Vaping: Smoking alternative which became global phenomenon

As the e-cigarette industry grows, we look at the communities building up around it.

Forums: Vaping sub-culture a 'necessity', says David MacAffer. <strong>STV</strong>
Forums: Vaping sub-culture a 'necessity', says David MacAffer. STV

At a vape shop in Glasgow, people are engaged in the revolutionary act of sitting around and having a chat.

For many, e-cigarettes have become more than just an alternative to smoking: they’re a lifestyle in themselves.

With that lifestyle, communities both real and virtual have popped up where vapers can swap tips and talk about the wide range of vaping products out there as well as socialise.

On Thursday, for the first time, experts from the NHS, Scottish Government, charities and academia teamed up to declare e-cigarettes as “definitely less harmful” than tobacco.


Vaporeyes, in the city’s south side – like many other such stores around Scotland – seems to function not only as a shop but almost as a kind of cafe, with regulars sat around the kiosk as if it was a bar.

“You can come into a place like this and the people here, we talk to each other and we share all the different things that we do,” explains law student Nadeem Hussain.

“It’s worldwide now,” he adds. “We’re on forums every day – you’re talking to individuals from America, from Mexico, you name it, all over the globe.

“It’s just one big happy family and we all share the different products that we buy, the coils that we make, the juice that we taste.”


The industry, which continues to snowball in size, has seen a complex range of products and technologies rise up around it, and a corresponding need for customers to make sense of it all.

David MacAffer, who works in media and advertising, is also a committed vaper.

“I think the sub-culture comes out of necessity,” he says, “because you look around the shop in here and you see all these different flavours, all these different devices and you want to know what’s going on.

“But you can’t know by trying it all yourself because it would cost you a fortune so naturally you go online.”

On the internet there are hundreds of vaping communities, where you can get advice on everything from which devices are best to how to build your own “coils” – the heating elements which turn the liquid into vapour.

Furthest down the online rabbit hole, explains David, you find “people who are real hobbyists”.

Nadeem and David have something in common, along with the majority of Vapoureyes’ customers – they are ex-smokers.


“I was a heavy smoker,” says Nadeem. “I did a stint taxiing as well and I was just smoking constantly and the only thing to get me off cigarettes was these devices.”

Nadeem Hussain: Vaping ‘only thing’ that helped him quit cigarettes. STV

He adds: “They really have worked for me. I’ve tried everything – I’ve tried patches, I’ve tried Zyban, I’ve tried the whole shebang and this is the only thing that’s worked for me.”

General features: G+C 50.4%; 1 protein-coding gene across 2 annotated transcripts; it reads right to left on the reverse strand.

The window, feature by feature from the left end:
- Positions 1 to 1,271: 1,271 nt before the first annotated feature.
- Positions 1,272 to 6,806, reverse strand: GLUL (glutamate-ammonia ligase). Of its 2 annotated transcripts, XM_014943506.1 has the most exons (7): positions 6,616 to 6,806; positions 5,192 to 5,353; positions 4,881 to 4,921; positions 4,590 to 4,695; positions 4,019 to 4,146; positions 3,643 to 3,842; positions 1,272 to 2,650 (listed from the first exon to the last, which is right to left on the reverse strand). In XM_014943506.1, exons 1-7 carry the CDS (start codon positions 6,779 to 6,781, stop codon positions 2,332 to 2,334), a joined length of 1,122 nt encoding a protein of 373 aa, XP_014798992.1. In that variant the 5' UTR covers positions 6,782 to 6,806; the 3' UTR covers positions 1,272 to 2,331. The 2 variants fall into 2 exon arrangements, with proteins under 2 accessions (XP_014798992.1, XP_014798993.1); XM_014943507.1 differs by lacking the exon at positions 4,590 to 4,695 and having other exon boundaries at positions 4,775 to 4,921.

Nadeem believes that the fact they are a community of former smokers is partly why it is such a social affair.

“Everyone’s just happy because they’ve kicked the habit and we’re enjoying it – we enjoy ourselves.

“We’re healthier, we’re fitter – I can run around the block a couple of times and before I couldn’t even walk around the block.”

There is a consensus on this throughout the shop, backing up Thursday’s announcement from health experts that vaping is “definitely less harmful” than smoking tobacco.

David, who previously smoked 20 or 30 cigarettes a day, says it is now like he has “got new lungs”.

He recounts: “The first two weeks I coughed my lungs out and then after that, cycling into work, I just felt like a new man. It’s absolutely insane.”

Sully Ahmad, who owns the shop, tells of how most customers coming through his doors are people desperate to quit smoking, for reasons ranging from health to affordability.

Vapoureyes: Owner Sully Ahmad sees older as well as younger customers. STV

“There’s been a lot of new faces coming into the shop as well as regular customers,” he says.

“We’re getting a lot of the older generation as well converting to vaping which is quite surprising, because you’d think it would be a bit tricky to change your habits when you’re at that age.

“But they’re coming in and they’re adapting to it quite easily.”

Beyond vape shops, there is a blossoming industry of vaping expos and even tricks competitions – the prize money for which, says Sully, can in some cases amount to tens of thousands of pounds.

“I’m quite fortunate that I’m making a living off it as well. I’m fortunate to meet good people,” he says.

“I get self-satisfaction out of helping customers converting from smoking to vaping – I feel there’s nothing better and I enjoy my work. I love coming into work.”

The government, the NHS and academics warn that although vaping is less harmful than smoking tobacco, its full long-term health effects are not yet known, and non-smokers are not advised to use e-cigarette products.

However, health professionals are beginning to agree on the benefits for smokers of switching from tobacco to vaping as a means to both quitting cigarettes and improving their health.

As Sully puts it, all of his customers seem to have one thing in common: “They’ve stopped smoking, they’re vaping and their lifestyle seems to be a lot better.”

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